IZA World of Labor
key topic

Higher education and human capital

  • How important is career information and advice?

    Students’ decisions about their education can be, but are not always, improved by providing them with more information

    Sandra McNally, December 2016
    The quantity and quality of educational investment matter for labor market outcomes such as earnings and employment. Yet, not everyone knows this, and navigating the education system can be extremely complex both for students and their parents. A growing economic literature has begun to test whether interventions designed to improve information about the costs and benefits of education and application processes have an effect on students’ behavior. So far, findings have been mixed, although the positive findings arising from some very carefully targeted interventions give cause for hope.
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  • Can higher education reduce inequality in developing countries?

    Expanding higher education might solve rising youth unemployment and widening inequality in Africa

    Abebe Shimeles, July 2016
    Developing countries often face two well-known structural problems: high youth unemployment and high inequality. In recent decades, policymakers have increased the share of government spending on education in developing countries to address both of these issues. The empirical literature offers mixed results on which type of education is most suitable to improve gainful employment and reduce inequality: is it primary, secondary, or tertiary education? Investigating recent literature on the returns to education in selected developing countries in Africa can help to answer this question.
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  • Income contingent loans in higher education financing

    Internationally, there has been a student financing revolution towards income contingent loans

    Bruce Chapman, February 2016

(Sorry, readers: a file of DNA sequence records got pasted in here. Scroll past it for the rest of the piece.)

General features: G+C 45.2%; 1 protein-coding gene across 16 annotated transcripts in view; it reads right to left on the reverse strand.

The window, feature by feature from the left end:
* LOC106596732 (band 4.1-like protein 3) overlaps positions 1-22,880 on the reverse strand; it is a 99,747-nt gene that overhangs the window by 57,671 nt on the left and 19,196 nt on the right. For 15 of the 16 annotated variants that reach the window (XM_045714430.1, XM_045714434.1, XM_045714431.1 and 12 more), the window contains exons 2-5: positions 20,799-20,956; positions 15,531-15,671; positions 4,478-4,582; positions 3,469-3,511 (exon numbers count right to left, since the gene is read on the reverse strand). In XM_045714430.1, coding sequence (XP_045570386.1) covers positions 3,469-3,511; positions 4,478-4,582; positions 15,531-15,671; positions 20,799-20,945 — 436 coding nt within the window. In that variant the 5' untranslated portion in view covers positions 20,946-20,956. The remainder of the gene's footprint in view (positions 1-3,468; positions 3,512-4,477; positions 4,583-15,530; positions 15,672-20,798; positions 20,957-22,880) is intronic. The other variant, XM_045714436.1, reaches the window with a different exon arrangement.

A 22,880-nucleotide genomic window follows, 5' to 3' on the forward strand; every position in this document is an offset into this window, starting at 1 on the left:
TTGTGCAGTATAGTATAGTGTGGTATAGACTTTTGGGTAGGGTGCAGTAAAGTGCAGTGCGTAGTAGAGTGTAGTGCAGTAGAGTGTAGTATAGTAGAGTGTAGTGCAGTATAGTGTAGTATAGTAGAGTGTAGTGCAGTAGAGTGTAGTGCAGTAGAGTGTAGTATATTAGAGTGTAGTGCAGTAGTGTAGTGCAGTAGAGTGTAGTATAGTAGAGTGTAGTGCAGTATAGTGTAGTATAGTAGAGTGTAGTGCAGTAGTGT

Around nine countries currently use a national income contingent loan (ICL) scheme for higher education tuition using the income tax system. Increased international interest in ICL validates an examination of its costs and benefits relative to the traditional financing system, government-guaranteed bank loans (GGBLs). Bank-type loans exhibit poor economic characteristics: namely, repayment hardships for the disadvantaged, and default. This damages credit reputations and can be associated with high taxpayer subsidies. ICLs avoid these problems, but effective collection of debt requires a sophisticated mechanism.
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  • The boom in university graduates and the risk of underemployment

    Better information on university quality may reduce underemployment and overeducation in developing countries

    As the number of secondary school graduates rises, many developing countries expand the supply of public and private universities or face pressure to do so. However, several factors point to the need for caution, including weak job markets, low-quality university programs, and job–education mismatches. More university graduates in this context could exacerbate unemployment, underemployment, and overeducation of professionals. Whether governments should regulate the quantity or quality of university programs, however, depends on the specific combination of factors in each country.
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  • Is the return to education the same for everybody?

    While a four-year college degree is financially beneficial for most people, it is not necessarily the best option for everyone

    Douglas Webber, October 2014
    A postsecondary degree is often held up as the one sure path to financial success. But is that true regardless of institutional quality, discipline studied, or individual characteristics? Is a college degree always worth the cost? Students deciding whether to invest in college and what field to study may be making the most important financial decision of their lives. The return to education varies greatly by institutional quality, discipline, and individual characteristics. Estimating the returns for as many options as possible, and making that information as transparent as possible, are paramount in helping prospective students make the best decision.
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  • Overeducation, skill mismatches, and labor market outcomes for college graduates

    Overskilling or overskilling plus overeducation are more likely than overeducation alone to harm employee welfare

    Peter J. Sloane, November 2014
    There is evidence that many college graduates are employed in jobs for which a degree is not required, and in which the skills they learned in college are not being fully used. Most of the literature on educational or skill mismatch is based on cross-sectional data, providing information at just one point in time. Drawing meaningful conclusions about mismatch, its dynamics, and its relationship to wages, job satisfaction, and job mobility requires panel data, which can reach more nuanced conclusions by allowing for individual differences, e.g. choosing a job because it offers compensation.
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